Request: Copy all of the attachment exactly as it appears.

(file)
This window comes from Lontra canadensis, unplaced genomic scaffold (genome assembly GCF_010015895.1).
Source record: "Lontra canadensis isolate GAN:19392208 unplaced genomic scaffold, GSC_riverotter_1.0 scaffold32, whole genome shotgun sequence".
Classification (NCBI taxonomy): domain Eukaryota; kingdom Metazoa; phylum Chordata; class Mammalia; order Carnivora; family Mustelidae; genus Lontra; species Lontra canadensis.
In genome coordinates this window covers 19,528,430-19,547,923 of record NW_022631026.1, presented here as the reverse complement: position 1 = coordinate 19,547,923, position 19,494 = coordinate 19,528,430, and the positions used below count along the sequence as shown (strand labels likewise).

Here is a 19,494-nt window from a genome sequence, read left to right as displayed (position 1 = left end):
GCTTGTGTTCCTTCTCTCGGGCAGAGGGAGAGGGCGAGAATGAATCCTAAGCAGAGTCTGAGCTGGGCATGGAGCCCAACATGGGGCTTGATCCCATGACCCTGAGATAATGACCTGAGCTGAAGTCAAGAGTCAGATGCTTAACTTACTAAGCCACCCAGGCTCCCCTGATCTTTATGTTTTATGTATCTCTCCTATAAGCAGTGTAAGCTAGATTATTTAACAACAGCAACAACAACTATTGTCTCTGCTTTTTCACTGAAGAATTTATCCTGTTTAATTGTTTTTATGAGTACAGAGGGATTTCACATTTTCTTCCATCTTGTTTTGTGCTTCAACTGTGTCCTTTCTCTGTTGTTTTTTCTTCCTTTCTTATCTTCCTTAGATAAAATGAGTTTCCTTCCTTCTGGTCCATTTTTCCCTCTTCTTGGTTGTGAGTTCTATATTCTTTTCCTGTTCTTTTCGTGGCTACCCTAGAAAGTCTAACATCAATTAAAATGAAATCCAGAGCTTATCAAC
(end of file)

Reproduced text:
This window comes from Lontra canadensis, unplaced genomic scaffold (genome assembly GCF_010015895.1).
Source record: "Lontra canadensis isolate GAN:19392208 unplaced genomic scaffold, GSC_riverotter_1.0 scaffold32, whole genome shotgun sequence".
Classification (NCBI taxonomy): domain Eukaryota; kingdom Metazoa; phylum Chordata; class Mammalia; order Carnivora; family Mustelidae; genus Lontra; species Lontra canadensis.
In genome coordinates this window covers 19,528,430-19,547,923 of record NW_022631026.1, presented here as the reverse complement: position 1 = coordinate 19,547,923, position 19,494 = coordinate 19,528,430, and the positions used below count along the sequence as shown (strand labels likewise).

Here is a 19,494-nt window from a genome sequence, read left to right as displayed (position 1 = left end):
GCTTGTGTTCCTTCTCTCGGGCAGAGGGAGAGGGCGAGAATGAATCCTAAGCAGAGTCTGAGCTGGGCATGGAGCCCAACATGGGGCTTGATCCCATGACCCTGAGATAATGACCTGAGCTGAAGTCAAGAGTCAGATGCTTAACTTACTAAGCCACCCAGGCTCCCCTGATCTTTATGTTTTATGTATCTCTCCTATAAGCAGTGTAAGCTAGATTATTTAACAACAGCAACAACAACTATTGTCTCTGCTTTTTCACTGAAGAATTTATCCTGTTTAATTGTTTTTATGAGTACAGAGGGATTTCACATTTTCTTCCATCTTGTTTTGTGCTTCAACTGTGTCCTTTCTCTGTTGTTTTTTCTTCCTTTCTTATCTTCCTTAGATAAAATGAGTTTCCTTCCTTCTGGTCCATTTTTCCCTCTTCTTGGTTGTGAGTTCTATATTCTTTTCCTGTTCTTTTCGTGGCTACCCTAGAAAGTCTAACATCAATTAAAATGAAATCCAGAGCTTATCAAC